Installing a dental crown typically takes two dentist visits about two weeks apart. During your first visit, your dentist will carefully examine the damaged tooth to see if it can support a dental crown. He or she will then remove a small amount of enamel to prepare your tooth for the crown. If your tooth is severely damaged or broken, your dentist may first need to repair it and make it large enough to properly receive and support the new dental crown.
After your tooth reaches the proper shape and size, your dentist will take an impression of the damaged tooth and adjacent teeth, then send the impression to a dental lab where your permanent crown will be created. At the end of your first visit, you will have a temporary crown that protects your tooth until the final crown is finished and ready to be permanently placed.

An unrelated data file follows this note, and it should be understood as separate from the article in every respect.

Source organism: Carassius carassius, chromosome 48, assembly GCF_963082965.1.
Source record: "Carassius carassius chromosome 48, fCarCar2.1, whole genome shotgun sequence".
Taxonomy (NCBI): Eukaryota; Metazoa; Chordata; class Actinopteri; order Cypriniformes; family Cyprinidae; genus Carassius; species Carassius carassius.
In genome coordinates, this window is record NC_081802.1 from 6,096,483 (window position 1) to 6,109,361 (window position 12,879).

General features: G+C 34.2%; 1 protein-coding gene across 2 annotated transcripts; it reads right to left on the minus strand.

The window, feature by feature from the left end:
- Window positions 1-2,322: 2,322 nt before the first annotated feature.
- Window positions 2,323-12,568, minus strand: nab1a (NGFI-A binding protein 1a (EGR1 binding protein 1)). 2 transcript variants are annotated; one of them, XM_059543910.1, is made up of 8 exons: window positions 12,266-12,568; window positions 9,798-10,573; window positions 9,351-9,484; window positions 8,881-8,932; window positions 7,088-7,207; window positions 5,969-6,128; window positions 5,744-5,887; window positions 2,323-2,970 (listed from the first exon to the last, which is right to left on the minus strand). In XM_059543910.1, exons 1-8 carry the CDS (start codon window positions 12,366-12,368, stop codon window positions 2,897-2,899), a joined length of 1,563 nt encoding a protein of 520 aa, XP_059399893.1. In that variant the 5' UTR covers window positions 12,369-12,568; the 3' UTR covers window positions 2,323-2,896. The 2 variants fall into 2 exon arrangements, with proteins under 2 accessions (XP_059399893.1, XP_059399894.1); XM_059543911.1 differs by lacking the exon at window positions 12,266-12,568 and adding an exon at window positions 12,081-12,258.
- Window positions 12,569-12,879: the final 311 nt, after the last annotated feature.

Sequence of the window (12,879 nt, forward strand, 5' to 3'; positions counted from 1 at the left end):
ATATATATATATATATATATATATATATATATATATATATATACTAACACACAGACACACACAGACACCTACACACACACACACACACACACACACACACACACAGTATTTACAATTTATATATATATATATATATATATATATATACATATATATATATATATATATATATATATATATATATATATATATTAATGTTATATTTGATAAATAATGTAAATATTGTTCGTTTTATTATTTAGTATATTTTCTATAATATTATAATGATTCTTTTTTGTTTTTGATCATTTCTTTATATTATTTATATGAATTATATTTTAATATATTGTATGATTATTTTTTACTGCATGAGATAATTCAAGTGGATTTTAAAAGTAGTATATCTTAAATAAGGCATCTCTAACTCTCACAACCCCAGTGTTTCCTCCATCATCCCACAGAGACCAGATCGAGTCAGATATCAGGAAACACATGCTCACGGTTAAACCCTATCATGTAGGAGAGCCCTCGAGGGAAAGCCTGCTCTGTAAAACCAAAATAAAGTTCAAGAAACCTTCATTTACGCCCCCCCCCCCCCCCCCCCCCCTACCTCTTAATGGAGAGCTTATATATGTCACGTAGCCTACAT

During your second visit, when the permanent crown is ready, you will have your temporary removed and the new permanent dental crown installed. Your dentist will position and attach the new crown using a special permanent adhesive that is much stronger than the adhesive used on the temporary crown.
After your new dental crown is applied, it may take you some time to adjust before the permanent crown feels completely normal in your mouth. In a matter of a few days, your new dental crown should look, feel and function just like a regular tooth. If you have any questions or concerns about your new dental crown after your procedure, talk to your dentist.
Your new dental crown is made to last a lifetime, but it can come loose or fall out under the right circumstances. That’s why it is important for you to ensure a long life for your crown by practicing good oral hygiene, brushing and flossing thoroughly every day. You can keep your gums and teeth healthy by brushing twice a day with fluoride toothpaste and by flossing at the end of each day.